Why would Louis Menand in The New Yorker (9/5/11) dredge up a term, "middlebrow," which made limited sense fifty years ago and makes none now?
Faux-radical Dwight MacDonald invented the categorization in the 1950's as a way to attack novelist James Gould Cozzens. MacDonald never explained with precision what the term meant.
Was Cozzens's Guard of Honor middlebrow? The novel is complex, knowledgeable, intelligent, subtle, challenging, and difficult. Ultimately, it has more to say about the creation of American empire than any novel written. High-brow? Not really. The work is grounded in real situations and people. It presents intelligence rather than intellectualism. But in no way could it be called middlebrow.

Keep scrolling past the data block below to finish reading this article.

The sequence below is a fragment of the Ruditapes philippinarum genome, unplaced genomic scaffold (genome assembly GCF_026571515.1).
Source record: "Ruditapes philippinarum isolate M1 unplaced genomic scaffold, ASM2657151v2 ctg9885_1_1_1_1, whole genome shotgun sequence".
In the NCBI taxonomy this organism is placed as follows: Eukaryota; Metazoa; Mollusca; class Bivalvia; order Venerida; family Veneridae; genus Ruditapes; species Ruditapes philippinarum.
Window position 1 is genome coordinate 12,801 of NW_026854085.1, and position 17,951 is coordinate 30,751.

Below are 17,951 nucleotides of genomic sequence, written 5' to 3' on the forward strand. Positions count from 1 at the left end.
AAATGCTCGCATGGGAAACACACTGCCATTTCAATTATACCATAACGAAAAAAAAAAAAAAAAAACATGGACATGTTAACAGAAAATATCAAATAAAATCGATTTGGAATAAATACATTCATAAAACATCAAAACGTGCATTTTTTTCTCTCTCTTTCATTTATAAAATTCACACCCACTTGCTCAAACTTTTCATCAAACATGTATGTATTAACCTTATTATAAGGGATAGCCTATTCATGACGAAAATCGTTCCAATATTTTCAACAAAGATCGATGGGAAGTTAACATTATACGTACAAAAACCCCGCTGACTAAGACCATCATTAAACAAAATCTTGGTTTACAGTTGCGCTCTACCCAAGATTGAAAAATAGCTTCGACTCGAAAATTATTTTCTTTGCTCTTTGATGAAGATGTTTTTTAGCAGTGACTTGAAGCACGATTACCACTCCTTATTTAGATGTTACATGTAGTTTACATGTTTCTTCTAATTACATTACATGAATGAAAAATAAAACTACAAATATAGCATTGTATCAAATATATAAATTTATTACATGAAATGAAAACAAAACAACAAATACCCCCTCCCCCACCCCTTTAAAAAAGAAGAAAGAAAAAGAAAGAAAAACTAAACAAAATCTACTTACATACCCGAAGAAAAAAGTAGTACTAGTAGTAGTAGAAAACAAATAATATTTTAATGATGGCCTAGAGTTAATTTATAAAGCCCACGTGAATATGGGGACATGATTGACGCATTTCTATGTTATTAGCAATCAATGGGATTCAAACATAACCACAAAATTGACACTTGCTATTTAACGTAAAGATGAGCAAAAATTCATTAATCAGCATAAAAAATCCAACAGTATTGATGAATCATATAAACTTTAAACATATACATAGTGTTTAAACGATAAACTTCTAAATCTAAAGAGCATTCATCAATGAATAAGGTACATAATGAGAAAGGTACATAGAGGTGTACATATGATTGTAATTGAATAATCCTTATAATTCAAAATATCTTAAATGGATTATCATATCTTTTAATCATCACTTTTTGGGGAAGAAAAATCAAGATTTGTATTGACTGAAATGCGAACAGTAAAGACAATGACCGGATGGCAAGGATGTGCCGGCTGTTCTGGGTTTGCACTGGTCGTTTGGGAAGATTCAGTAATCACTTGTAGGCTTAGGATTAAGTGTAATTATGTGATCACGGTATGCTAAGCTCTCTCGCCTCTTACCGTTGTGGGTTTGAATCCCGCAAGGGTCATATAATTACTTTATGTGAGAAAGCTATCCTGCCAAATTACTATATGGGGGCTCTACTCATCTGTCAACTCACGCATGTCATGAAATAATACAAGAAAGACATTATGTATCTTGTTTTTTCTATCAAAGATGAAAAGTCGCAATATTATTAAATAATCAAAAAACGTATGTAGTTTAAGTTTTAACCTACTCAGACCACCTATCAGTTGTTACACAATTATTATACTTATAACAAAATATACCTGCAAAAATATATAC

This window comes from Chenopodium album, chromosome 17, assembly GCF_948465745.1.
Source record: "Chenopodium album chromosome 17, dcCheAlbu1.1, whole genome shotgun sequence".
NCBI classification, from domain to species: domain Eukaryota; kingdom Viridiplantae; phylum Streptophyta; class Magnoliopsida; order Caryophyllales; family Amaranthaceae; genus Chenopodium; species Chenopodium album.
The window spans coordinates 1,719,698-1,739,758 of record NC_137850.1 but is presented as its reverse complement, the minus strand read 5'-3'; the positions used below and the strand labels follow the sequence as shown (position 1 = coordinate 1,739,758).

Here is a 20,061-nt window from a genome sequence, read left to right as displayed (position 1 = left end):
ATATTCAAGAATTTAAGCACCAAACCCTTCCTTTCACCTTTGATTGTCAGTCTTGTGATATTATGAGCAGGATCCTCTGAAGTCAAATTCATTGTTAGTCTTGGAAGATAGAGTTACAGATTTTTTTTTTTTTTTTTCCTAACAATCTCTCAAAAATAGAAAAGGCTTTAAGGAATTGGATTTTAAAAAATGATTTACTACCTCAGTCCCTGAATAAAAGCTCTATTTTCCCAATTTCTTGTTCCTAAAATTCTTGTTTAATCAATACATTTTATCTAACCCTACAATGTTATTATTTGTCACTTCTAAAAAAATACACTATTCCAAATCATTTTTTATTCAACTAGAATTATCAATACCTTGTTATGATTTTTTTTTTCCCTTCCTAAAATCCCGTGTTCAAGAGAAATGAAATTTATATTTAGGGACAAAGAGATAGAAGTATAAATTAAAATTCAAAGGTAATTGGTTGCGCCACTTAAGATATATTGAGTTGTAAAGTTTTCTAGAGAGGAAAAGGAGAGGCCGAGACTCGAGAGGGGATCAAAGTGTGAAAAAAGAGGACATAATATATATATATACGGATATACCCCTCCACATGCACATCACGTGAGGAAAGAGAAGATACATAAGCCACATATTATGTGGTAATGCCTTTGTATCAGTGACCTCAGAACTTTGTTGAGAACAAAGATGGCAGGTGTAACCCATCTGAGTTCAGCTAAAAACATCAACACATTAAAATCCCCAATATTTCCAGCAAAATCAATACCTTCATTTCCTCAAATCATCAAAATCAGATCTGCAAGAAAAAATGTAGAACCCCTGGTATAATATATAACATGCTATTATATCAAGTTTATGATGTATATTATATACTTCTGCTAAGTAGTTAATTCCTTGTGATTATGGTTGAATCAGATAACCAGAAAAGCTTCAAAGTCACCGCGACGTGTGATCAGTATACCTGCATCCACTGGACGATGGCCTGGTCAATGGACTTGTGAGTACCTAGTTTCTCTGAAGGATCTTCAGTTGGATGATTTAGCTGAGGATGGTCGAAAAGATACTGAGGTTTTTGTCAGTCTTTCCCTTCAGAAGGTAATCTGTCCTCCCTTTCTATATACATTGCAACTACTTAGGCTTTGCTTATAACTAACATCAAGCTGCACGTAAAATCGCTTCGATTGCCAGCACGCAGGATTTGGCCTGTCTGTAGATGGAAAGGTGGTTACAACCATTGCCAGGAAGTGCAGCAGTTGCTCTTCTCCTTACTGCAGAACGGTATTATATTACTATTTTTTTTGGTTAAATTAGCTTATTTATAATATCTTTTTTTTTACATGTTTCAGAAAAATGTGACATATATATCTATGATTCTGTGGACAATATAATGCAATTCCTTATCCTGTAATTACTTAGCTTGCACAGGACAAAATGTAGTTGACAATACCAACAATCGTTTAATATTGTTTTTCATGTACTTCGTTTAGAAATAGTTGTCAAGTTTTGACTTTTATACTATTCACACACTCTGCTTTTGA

Is Jonathan Franzen's Freedom middlebrow? The Art of Fielding by Chad Harbach?
We're in vague territory. Categorizations according to "brow"-- perception and pose-- are more about standings within the society of letters than about works of literature themselves.